In accordance with another aspect of the present disclosure, there is provided a polishing slurry supply circuit for a semiconductor wafer fabrication system. The supply circuit includes a tangential flow filter. The tangential flow filter is positioned upstream of a wafer polishing apparatus. The tangential flow filter may take the form of a hollow fiber filter or a tubular filtration filter. Such filters may be embodied as either ultrafiltration cartridges or microfiltration cartridges.

BRIEF DESCRIPTION OF THE DRAWINGS

FIG. 1 is a schematic view of a slurry filter assembly for use in a semiconductor wafer fabrication process;

FIG. 2 is a table showing the position of each of the flow valves of the filter assembly of FIG. 1 during performance of various operations;

FIG. 3 is a schematic view showing the slurry filter assembly of FIG. 1 being utilized to filter polishing slurry during removal of the slurry from shipping totes;

FIG. 4 is a schematic view similar to FIG. 3, but showing the slurry filter assembly of FIG. 1 being utilized to filter polishing slurry introduced into the slurry supply circuit from the supply tank; and

FIG. 5 is a view similar to FIG. 3, but showing a slurry filter assembly of FIG. 1 being utilized at the inlet of each CMP polisher.

DETAILED DESCRIPTION OF THE DRAWINGS

While the disclosure is susceptible to various modifications and alternative forms, specific embodiments thereof have been shown by way of example in the drawings and will herein be described in detail. It should be understood, however, that there is no intent to limit the disclosure to the particular forms disclosed, but on the contrary, the disclosure is to cover all modifications, equivalents, and alternatives falling within the spirit and scope of the disclosure as defined by the appended claims.

Referring now to FIG. 1, there is shown a slurry filter assembly 10 having a tangential flow filter 12. The tangential flow filter 12 may be embodied as any known type of tangential flow filter such as a hollow fiber filter or a tubular filtration filter. The tangential flow filter 12 may be configured as either a microfiltration filter or an ultrafiltration filter. For ease of implementation and replacement, the filter 12 may also be embodied as a filter cartridge which is removably positioned in a filter housing (not shown). Such microfiltration or ultrafiltration tangential flow filter cartridges are commercially available. In a specific exemplary embodiment, the tangential flow filter 12 may be embodied as any one of the numerous hollow fiber filter cartridges commercially available from Koch Membrane Systems, Incorporated of Wilmington, Mass.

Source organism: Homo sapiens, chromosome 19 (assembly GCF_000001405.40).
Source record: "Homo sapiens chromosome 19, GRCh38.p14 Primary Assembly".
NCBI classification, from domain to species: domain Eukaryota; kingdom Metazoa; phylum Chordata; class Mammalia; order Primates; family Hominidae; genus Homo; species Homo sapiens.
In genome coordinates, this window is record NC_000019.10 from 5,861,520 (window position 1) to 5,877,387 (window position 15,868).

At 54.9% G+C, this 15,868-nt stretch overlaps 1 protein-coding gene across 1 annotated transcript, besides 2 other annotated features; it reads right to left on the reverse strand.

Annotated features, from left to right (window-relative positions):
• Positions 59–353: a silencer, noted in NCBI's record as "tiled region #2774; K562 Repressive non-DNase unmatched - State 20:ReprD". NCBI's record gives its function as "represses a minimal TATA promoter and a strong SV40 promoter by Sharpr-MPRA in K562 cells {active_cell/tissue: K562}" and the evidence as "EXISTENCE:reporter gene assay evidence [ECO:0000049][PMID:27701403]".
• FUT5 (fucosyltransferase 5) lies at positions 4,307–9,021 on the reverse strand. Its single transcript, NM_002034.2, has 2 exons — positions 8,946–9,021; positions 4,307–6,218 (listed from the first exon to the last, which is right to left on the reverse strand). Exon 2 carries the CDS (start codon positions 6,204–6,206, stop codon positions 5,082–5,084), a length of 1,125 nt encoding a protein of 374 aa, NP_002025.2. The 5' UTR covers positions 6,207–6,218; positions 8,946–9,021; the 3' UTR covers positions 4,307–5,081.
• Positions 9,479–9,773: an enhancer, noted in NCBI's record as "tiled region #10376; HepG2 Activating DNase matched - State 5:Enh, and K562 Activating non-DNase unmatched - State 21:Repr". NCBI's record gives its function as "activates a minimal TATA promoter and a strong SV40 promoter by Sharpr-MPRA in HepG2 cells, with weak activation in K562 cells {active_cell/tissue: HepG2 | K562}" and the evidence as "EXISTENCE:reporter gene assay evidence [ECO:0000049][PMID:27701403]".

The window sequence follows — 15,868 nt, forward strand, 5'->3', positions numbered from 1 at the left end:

The tangential flow filter 12 is configured to remove large particles from a flow of polishing slurry prior to introduction of the slurry onto a polishing surface of a CMP polisher. The filter 12 may be configured with a pore size or cutoff in the range of 0.25–0.75 microns depending on the type of polishing slurry being used. Other filter cutoffs may also be used to fit the needs of a given polishing system.

As shown in FIG. 1, the filter assembly 10 is configured in a cross flow arrangement. In such a way, the polishing slurry may be introduced into the flow filter 12 from either end thereof. The slurry having particles with a size less than the cutoff rating of the filter 12 (generally referred to as the filter's “permeate”) passes through the filter's membrane and is thereafter directed to a subsequent component in the wafer fabrication process. The slurry having particles grater than the cutoff rating of the filter (generally referred to as the filter's “concentrate”) flows through the filter housing without passing through the filter's membrane and is thereafter directed back to the source of the slurry (e.g., a supply tote or tank). Eventually, the slurry concentrate is sent to drain or otherwise disposed of.

Introduction of a reverse flow into the flow filter 12 allows the membrane of the flow filter 12 to be backwashed to remove any particles that may become trapped in the membrane. Moreover, the flow filter 12 may also from time-to-time be purged with fluids other than polishing slurry. For example, the flow filter 12 may be purged with DI water or nitrogen gas. Purging of the flow filter 12 with these fluids may be performed in either direction due to the cross flow arrangement of the filter assembly 10.